UK high street banks own £95bn assets that could qualify for US financial package

Article source: Miles Costello -

UK high street banks own £95bn assets that could qualify for US financial package

Five leading UK high street banks; HSBC, Barclays, Royal Bank of Scotland (RBS), HBOS (Halifax Bank of Scotland) and Lloyds TSB own over £95 billion worth of bad mortgage assets which could be passed on to the US Central Bank under the proposed $700 billion deal.

Under the proposed deal, banks with significant operations in the US can qualify for assistance. Under the terms of the deal, UK banks will be able to use the facility. If our UK high street banks are able to tap into the fund to its maximum potential, then, they could walk away with over one quarter of the total rescue package. As the US Senate neared completion on the proposed deal, it has become clear that the following 5 banks can benefit by the following amounts.

  1. 1. HSBC – £45 billion
  2. 2. Barclays - £17.4 billion
  3. 3. Royal Bank of Scotland (RBS) – £16.2 billion
  4. 4. HBOS – £13.3 billion
  5. 5. Lloyds TSB – £3.4 billion

These estimates above are based on the individual banks structured mortgage debt’ and are based on the individual bank’s exposure to the sub-prime mortgage market and the much less riskier A rated mortgage securities; the estimates also took into account the collateralised debt obligations, commercial backed mortgage securities, monoline insurance, as well as leveraged finance.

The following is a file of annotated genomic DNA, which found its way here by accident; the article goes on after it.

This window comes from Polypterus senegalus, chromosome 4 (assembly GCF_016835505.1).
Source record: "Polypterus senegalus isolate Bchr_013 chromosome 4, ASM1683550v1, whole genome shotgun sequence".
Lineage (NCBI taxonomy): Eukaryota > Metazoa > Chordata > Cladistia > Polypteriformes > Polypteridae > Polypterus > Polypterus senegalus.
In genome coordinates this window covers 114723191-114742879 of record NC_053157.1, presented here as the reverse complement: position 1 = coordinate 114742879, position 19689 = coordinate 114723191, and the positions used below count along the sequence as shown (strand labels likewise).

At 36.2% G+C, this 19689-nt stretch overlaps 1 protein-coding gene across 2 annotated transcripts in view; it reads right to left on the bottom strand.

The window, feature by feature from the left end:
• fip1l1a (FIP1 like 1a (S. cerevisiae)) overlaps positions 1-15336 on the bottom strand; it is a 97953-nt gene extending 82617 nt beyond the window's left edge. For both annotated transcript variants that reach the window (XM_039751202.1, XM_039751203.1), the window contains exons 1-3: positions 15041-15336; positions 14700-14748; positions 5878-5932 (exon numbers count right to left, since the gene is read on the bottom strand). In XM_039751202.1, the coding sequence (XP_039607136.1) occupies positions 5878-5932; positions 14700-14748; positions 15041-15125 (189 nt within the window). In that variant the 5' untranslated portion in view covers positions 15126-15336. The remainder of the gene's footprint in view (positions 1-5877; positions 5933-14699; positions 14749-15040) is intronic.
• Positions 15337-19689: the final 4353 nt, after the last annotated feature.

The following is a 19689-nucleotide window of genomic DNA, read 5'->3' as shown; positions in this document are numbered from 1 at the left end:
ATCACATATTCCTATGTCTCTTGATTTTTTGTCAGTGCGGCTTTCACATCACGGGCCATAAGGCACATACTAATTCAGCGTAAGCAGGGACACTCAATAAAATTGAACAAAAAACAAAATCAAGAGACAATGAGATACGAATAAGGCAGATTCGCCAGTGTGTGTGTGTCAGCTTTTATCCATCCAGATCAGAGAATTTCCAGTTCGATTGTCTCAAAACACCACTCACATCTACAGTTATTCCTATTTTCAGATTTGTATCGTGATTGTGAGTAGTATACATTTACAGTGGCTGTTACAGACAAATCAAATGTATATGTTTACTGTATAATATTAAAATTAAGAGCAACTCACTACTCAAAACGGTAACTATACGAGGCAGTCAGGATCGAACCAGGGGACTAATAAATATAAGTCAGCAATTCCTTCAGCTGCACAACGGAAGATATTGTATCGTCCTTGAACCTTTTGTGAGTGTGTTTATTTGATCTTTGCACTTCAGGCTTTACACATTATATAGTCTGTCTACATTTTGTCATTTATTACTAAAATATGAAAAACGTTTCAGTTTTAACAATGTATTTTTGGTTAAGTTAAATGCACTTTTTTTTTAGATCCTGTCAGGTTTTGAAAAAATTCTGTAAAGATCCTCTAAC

The fact that a US senate approved rescue package may help to revive the UK banking system is unlikely to go down well with the American tax payers; however, this move by the American Senate highlights the fact that this is a global issue and what is needed is a rescue package which will help the world wide economy.

As a unit, the five UK high street banks, HSBC, Barclays, Royal Bank of Scotland (RBS), Halifax Bank of Scotland (HBOS) and Lloyds TSB hold combined securities worth $175 billion. Under the proposed deal they could exchange these securities; this would in turn give them some much needed liquidity and significantly reduce the bad asset burden on their respective balance sheets.

The US financial package, commonly referred to as the Troubled Asset Relief Programme or TARP, was presented last week, by US Treasury Secretary Paulson and Chairman of the Federal Reserve, Ben Bernanke. It is hoped, that this eagerly awaited package will bring some much need relief to, liquidity into, and confidence back in to the financial markets.

One high street banker questioned what benefit the US financial package would actually bring. With many banks having already written down their mortgage backed securities, is the US Treasury likely to pay their current value? Wouldn’t the banks be better off holding on to the securities and waiting for the markets to recover?

The other question should be: What are the qualifying requirements for assistance under the US financial package, apart from having a significant presence in the US?

Problems with the inter bank lending rates continue to exist in all the major currencies, with the 3 month rate being significantly higher than the over night rate. The increased cost of borrowing for banks is having a severe knock on effect on the rate at which they lend to their customers.

As the deal in the US Senate is being proposed, both Republican and Democratic Senators have pledged to pass the deal through as soon as possible; however there are many questions which are still to be left unanswered including:

  1. 1. Will the deal allow judges to force banks to cut lending rates?
  2. 2. Will the treasury have the right to veto a pay deal for a bank executive working outside the US?